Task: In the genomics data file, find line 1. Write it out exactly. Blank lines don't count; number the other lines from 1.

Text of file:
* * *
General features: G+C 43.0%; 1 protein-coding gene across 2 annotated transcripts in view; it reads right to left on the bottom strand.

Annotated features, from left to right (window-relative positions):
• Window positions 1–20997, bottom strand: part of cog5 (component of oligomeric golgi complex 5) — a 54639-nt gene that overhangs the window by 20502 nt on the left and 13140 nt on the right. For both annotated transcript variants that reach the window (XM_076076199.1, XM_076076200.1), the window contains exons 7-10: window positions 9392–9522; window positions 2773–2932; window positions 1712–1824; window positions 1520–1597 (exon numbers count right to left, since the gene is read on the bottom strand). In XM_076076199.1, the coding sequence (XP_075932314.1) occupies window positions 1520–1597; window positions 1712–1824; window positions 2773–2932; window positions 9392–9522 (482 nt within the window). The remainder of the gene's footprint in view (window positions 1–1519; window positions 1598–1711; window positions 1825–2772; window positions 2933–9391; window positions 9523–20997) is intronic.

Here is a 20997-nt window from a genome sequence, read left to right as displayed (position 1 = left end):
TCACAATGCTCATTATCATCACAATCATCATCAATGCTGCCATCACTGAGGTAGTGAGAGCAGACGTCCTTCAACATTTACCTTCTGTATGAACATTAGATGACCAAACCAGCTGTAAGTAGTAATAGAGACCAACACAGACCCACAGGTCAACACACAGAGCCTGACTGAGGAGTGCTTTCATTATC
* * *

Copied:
General features: G+C 43.0%; 1 protein-coding gene across 2 annotated transcripts in view; it reads right to left on the bottom strand.